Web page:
The National Corn Growers decision involved the procedural intricacies attendant to revoking a pesticide tolerance. In brief, the FFDCA requires that this be done in a specialized rulemaking process that includes an opportunity to request a hearing on disputed factual issues. In the first stage, EPA publishes a proposed rule revoking the tolerance and explaining its reasons for doing so, and affected parties submit comments on the proposed revocation rule. After considering the public comments, EPA then publishes a final regulation. Once the final regulation is published, however, affected parties are allowed to file objections on the final rule and request a public evidentiary hearing on any disputed factual issues, and EPA must issue an order ruling on the hearing request. EPA is instructed to conduct a hearing in “summary judgment-like” situations where material facts are in dispute.
In the case of carbofuran, EPA determined that the carbofuran tolerances were “not safe” under the applicable standards, issued a proposed rule revoking all tolerances for food produced in the U.S., considered comments, and issued a final regulation to the same effect. Industry associations representing corn, sunflower, and potato growers, as well as the sole manufacturer of carbofuran, requested a hearing on the scientific underpinnings of EPA’s conclusion, and EPA denied the request.
Although the petitioners were seeking to engage in the merits of EPA’s decision – to argue that EPA’s science was wrong, challenging EPA’s conclusions regarding current concentrations of carbofuran in surface and ground water, and carbofuran toxicity – the hearing request was denied on process grounds. EPA denied the request because (1) the petitioners had not raised certain arguments in their comments on the proposed rule, and (2) the petitioners had already raised their remaining arguments in their comments on the proposed rule, and EPA had rejected those arguments in its final rule. EPA’s hearing denial was appealed to the courts, where the petitioners argued that EPA had created a “Catch 22” situation, where EPA would never have to hold a hearing, even though the rules specifically contemplate one.
On July 23, 2010, the D.C. Circuit in National Corn Growers affirmed EPA’s decision not to hold a hearing. While the decision briefly discussed the merits of the challengers’ scientific arguments, importantly, the Court’s decision was based largely on its determination that the agency’s disagreements with the petitioners’ comments and hearing request objections were due substantial deference. The decision left challengers in a difficult position. Parties must present their entire case in their comments to a proposed rule, but – although the statute allows for a hearing whenever a “summary-judgment-like” dispute of material fact is before the agency – the D.C. Circuit had ruled that EPA is not required to hold a hearing over a “mere” dispute between experts whenever the agency’s conclusions are due deference, which, given EPA’s unique regulatory expertise in regulating pesticides, is almost always the case.
The petitioners presented the case to the Supreme Court largely on the grounds that it was contrary to the Supreme Court’s decision in Weinberger v. Hynson, Wescott & Dunning, Inc., where the Court had affirmed the role of “summary judgment-type” proceedings under the FFDCA, and made much of the fact that EPA has never once held a hearing in response to objections to tolerance decisions. EPA responded that it had only ever ruled on such requests a few times, and in any event that the case was too factually dependent to serve as a vehicle for the issues raised. Ultimately, the Supreme Court declined to hear the case.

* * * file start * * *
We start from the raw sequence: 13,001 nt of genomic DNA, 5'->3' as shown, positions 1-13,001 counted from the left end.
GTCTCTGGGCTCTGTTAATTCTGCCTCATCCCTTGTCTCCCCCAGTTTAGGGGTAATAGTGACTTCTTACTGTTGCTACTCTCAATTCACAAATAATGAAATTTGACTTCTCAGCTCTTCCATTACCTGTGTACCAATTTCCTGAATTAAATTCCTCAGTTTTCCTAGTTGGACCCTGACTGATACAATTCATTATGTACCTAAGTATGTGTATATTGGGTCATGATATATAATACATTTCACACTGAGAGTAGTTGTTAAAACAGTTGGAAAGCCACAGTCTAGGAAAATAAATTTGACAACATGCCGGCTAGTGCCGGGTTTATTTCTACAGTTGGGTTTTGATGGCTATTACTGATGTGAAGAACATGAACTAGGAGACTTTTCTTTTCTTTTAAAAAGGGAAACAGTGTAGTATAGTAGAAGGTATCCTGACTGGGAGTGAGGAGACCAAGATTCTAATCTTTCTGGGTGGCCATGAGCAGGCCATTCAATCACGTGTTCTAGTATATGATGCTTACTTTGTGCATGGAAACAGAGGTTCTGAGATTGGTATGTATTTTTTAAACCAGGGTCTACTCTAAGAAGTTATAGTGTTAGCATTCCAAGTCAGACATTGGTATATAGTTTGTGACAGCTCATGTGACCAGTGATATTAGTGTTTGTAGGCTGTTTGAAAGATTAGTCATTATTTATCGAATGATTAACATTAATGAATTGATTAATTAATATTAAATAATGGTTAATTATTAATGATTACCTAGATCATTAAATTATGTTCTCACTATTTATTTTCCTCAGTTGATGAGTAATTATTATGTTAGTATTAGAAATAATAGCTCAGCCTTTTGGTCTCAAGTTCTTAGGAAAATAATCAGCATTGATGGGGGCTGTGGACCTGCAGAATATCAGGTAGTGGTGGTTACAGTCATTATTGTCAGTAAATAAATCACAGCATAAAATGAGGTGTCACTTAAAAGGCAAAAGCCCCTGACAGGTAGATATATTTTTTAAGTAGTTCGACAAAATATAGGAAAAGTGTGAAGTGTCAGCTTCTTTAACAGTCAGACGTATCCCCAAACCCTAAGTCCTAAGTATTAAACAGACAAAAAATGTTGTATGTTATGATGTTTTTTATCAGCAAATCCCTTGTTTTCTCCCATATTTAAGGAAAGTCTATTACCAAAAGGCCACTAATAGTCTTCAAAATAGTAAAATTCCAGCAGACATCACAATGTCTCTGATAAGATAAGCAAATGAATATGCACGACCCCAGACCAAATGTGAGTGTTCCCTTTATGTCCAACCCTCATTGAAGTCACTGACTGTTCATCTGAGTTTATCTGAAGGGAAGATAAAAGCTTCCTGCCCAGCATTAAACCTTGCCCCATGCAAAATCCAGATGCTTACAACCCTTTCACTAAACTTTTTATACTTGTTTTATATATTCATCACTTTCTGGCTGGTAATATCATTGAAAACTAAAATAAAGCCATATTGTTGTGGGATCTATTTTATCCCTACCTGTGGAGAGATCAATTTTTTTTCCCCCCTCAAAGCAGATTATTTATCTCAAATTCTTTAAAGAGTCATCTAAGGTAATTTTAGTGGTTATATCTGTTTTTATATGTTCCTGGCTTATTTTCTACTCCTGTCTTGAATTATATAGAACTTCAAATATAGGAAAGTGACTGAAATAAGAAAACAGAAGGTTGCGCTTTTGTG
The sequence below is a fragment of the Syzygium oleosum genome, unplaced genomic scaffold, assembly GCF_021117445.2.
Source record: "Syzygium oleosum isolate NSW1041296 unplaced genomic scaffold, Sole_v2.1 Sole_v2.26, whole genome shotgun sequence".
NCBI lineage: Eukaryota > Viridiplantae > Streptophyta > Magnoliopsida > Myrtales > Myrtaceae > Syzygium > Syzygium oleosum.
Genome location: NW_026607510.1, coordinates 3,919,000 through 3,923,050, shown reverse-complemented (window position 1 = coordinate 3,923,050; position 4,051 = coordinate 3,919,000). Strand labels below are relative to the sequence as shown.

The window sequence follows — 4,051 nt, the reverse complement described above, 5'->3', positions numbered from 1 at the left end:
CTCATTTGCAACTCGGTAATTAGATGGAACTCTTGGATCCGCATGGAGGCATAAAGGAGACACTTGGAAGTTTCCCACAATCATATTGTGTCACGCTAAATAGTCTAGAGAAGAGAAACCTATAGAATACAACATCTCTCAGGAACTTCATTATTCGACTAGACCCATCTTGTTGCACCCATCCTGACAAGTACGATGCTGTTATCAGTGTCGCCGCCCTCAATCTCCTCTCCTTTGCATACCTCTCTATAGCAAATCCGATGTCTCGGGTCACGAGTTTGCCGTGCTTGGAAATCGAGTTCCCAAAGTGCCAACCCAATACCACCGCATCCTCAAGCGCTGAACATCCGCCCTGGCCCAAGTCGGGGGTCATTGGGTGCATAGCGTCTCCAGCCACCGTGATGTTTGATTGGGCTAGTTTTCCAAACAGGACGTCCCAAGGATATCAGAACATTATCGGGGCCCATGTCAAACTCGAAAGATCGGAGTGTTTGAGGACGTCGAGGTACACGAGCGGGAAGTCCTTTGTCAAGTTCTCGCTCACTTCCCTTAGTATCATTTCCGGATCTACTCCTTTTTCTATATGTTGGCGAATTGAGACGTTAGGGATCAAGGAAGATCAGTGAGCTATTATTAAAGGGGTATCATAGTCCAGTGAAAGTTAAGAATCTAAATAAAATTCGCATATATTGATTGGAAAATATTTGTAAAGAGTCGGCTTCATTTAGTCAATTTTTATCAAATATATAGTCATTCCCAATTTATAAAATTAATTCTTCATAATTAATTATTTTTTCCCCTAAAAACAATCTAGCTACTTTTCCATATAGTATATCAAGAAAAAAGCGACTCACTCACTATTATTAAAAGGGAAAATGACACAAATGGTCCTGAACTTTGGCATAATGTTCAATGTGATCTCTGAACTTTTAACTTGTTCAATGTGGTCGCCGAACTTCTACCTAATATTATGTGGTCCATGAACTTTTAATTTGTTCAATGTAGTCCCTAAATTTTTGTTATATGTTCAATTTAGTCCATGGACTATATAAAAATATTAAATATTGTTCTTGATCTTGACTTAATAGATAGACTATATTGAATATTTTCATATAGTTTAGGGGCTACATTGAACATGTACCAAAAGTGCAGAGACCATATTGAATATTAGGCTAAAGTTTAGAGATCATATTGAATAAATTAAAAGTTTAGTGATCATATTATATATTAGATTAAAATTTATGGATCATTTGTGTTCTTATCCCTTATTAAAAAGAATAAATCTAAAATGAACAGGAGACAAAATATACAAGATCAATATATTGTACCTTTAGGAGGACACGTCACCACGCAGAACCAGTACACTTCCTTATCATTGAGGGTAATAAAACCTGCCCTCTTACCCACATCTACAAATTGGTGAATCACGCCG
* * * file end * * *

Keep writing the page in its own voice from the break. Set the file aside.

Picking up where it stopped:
Process, Not Substance, Impedes Challenges to EPA Pesticide Decisions
National Corn Growers is one of several recent decisions by federal courts that have highlighted the procedural difficulties confronting those – whether industry, labor, or environmental groups – who would challenge EPA’s pesticide decisions. In United Farm Workers of America, AFL-CIO v. EPA, labor groups hoped to challenge EPA’s decision to allow azinphos-methyl (AZM) to remain in limited use. While seeking review of the merits of EPA’s decision, the groups ran afoul of FIFRA’s bifurcated judicial review provision, which grants different courts jurisdiction depending on whether there has been a public hearing on the challenged issue. A split Ninth Circuit panel ruled that the opportunity to submit comments was a hearing, and dismissed a challenge brought before the district court. Since FIFRA requires suits brought directly in the circuit courts to be filed within 60 days, the petitioners had missed their opportunity and, like in National Corn Growers, the case was lost without a serious examination of the merits.
Things worked out differently in Reckitt Benckiser Inc. v. EPA, although not at first. There, EPA had circumvented FIFRA’s pesticide registration cancellation proceedings by threatening to bring an enforcement action for misbranding against products that it had determined would not be reregistered, without first moving to cancel the registrations. While the district court dismissed the challenge on jurisdictional grounds (similar to United Farm Workers), the D.C. Circuit reversed. On remand, the district court finally reached the merits and held that EPA had violated FIFRA, which “entitles the registrant to notice, a hearing and other procedural protections before EPA can make a final decision on cancellation,” and enjoined enforcement action until those procedures were followed.
The common thread in these decisions is that EPA has taken every opportunity to avoid conducting hearings on its technical conclusions, even though FIFRA and the FFDCA contemplate that this be done. In two (and almost three) of the three most recent cases, the challenges to these actions have been lost not on the merits, but in EPA’s procedural thicket. As the Supreme Court has declined to review National Corn Growers, the situation is unlikely to change.